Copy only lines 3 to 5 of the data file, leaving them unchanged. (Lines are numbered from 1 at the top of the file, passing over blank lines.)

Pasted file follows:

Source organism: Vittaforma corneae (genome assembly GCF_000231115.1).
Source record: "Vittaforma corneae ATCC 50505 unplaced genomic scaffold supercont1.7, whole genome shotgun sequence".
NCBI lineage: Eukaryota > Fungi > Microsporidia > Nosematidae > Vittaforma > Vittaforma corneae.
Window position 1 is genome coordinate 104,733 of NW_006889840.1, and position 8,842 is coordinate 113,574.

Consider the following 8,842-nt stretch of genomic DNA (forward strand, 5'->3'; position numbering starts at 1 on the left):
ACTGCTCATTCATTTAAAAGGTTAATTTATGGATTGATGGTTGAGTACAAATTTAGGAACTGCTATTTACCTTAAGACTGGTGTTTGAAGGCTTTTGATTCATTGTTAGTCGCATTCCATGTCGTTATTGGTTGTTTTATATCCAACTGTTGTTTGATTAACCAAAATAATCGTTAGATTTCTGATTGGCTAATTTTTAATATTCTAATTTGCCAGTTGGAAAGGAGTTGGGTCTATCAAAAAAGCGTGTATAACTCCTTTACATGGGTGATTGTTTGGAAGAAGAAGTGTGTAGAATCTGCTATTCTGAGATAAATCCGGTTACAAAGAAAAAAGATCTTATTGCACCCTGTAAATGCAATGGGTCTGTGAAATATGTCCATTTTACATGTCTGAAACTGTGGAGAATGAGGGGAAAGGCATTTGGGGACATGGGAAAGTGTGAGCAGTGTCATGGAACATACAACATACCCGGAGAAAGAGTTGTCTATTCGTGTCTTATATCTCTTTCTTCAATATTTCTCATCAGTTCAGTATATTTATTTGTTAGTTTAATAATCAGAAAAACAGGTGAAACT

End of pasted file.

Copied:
NCBI lineage: Eukaryota > Fungi > Microsporidia > Nosematidae > Vittaforma > Vittaforma corneae.
Window position 1 is genome coordinate 104,733 of NW_006889840.1, and position 8,842 is coordinate 113,574.

Consider the following 8,842-nt stretch of genomic DNA (forward strand, 5'->3'; position numbering starts at 1 on the left):